Hawaii Joins Remote Sales Tax Frenzy With New Bills

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By David McAfee

Moving through the Hawaii Legislature are bills to join a growing list of states imposing reporting/notification schemes on remote retailers.

Under another bill, the state also would create a voluntary program to allow out-of-state vendors to collect, report and remit a simplified sellers use tax.

Reporting Scheme

H.B. 398 and S.B. 161 would both require retailers or vendors that aren’t located in the state and aren’t required to pay or collect general excise or use tax for sales to submit an annual report to the Department of Taxation and to notify purchasers of their use tax liabilities.

The house version passed the House Committee on Economic Development & Business on Feb. 1, and the Senate version has been referred to committee since its Jan. 20 introduction.

The regime would be similar to a Colorado law that received the implicit approval of the U.S. Supreme Court when it turned down an appeal challenging the law late last year ( Direct Mktg. Ass’n v Brohl, U.S., No. 16-267, cert. denied 12/12/16 ; Brohl v. Direct Mktg. Ass’n, U.S., No. 16-458, cert. denied 12/12/16 ).

Similar notice and reporting bills have been introduced this year in state legislatures in Arkansas, Hawaii, Nebraska and Utah amid a surge of interest among lawmakers in capturing lost revenue from untaxed remote sales. Alabama already has announced plans to introduce a similar bill.

Voluntary Regime

Hawaii Rep. Sylvia Luke (D.) introduced H.B. 1413, the Simplified Seller Use Tax Remittance Act, on Jan. 25. The measure would allow sellers to remit the simplified tax in lieu of the general excise or use taxes otherwise due. The House Committee on Economic Development & Business is scheduled to hear the bill Feb. 3.

“Participation in the program shall be by election of the eligible seller and only those eligible sellers accepted into the program as set out in this section shall collect and remit the simplified sellers use tax,” the bill says. “Participation in the program shall not be construed as subjecting an eligible seller to franchise, income, or any other type of taxes or licensing requirements levied or imposed by the State.”

Many other states have introduced similar bills, but they aren’t voluntary (although Oklahoma enacted a voluntary regime last year). Last week, Indiana introduced a bill, S.B. 545, that requires the collection of the gross retail tax from out-of-state sellers if, during the preceding or present calendar year, their gross revenue from in-state sales exceeds $100,000 or in-state sales amount to 200 or more separate transactions. It mirror’s South Dakota’s economic nexus statute and provides for expedited judicial review of Quill Corp. v. North Dakota, the U.S. Supreme Court’s physical presence standard for when states may impose sales and use taxes.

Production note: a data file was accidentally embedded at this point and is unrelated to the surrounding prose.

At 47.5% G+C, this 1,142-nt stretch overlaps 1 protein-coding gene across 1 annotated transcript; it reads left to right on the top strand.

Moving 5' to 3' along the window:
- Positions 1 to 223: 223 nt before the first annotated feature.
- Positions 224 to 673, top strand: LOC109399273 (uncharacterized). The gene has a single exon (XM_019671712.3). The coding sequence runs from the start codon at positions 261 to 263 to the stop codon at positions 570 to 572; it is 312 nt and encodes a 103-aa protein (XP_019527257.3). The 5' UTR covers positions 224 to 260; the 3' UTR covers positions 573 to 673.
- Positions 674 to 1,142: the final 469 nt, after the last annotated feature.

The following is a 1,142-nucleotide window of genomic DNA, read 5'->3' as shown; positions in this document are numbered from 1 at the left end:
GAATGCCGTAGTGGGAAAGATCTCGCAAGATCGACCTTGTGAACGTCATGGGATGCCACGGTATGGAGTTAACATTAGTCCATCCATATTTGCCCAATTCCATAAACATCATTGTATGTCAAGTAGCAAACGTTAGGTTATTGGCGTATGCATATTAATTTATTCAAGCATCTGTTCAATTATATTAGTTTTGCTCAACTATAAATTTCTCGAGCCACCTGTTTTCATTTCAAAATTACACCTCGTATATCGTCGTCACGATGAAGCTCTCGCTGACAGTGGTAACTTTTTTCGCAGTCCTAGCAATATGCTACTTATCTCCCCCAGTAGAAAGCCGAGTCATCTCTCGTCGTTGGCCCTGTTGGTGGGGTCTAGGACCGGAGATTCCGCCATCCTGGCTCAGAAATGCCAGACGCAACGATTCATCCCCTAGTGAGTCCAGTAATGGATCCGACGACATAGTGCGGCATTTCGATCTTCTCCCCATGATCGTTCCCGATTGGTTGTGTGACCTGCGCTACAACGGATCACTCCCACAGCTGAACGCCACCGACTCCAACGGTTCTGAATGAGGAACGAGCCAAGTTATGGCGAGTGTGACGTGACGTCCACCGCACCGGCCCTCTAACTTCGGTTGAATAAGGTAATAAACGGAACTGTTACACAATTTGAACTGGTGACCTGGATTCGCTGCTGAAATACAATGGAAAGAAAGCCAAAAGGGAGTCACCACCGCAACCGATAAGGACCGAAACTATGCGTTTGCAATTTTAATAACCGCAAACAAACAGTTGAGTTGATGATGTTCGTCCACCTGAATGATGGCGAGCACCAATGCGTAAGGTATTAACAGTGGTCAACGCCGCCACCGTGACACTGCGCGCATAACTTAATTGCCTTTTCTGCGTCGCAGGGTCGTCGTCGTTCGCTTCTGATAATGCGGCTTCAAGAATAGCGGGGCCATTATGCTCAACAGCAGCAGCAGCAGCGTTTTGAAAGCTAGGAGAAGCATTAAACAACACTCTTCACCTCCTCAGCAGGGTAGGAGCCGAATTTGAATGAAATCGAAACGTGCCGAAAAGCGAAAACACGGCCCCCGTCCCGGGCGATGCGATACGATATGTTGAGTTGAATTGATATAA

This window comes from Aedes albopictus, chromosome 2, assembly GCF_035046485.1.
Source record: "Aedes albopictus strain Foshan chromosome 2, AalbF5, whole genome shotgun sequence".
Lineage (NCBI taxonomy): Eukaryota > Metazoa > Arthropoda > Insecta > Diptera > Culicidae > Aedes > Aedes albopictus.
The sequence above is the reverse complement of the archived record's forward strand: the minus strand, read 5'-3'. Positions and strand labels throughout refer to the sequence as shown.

The 1992 Quill rule also is under direct attack in Alabama, among other states, which have enacted a flurry of new rules and laws to capture more revenue from online retailers.

So far, bills related to sales tax on transactions by remote sellers have been introduced in at least 25 states, including Georgia, Minnesota, Mississippi, Nebraska, South Carolina, Tennessee, Utah and Wyoming.

What Doesn’t Qualify

Other remote seller bills introduced in Hawaii are: S.B. 620, S.B. 622, and H.B. 345, which would limit state sales tax nexus rules by establishing what does NOT qualify as an in-state affiliate.

To contact the reporter on this story: David McAfee in Los Angeles at dMcAfee@bna.com

To contact the editor responsible for this story: Ryan C. Tuck at rtuck@bna.com

For More Information

More information on the Hawaii remote seller bills is at http://www.capitol.hawaii.gov/

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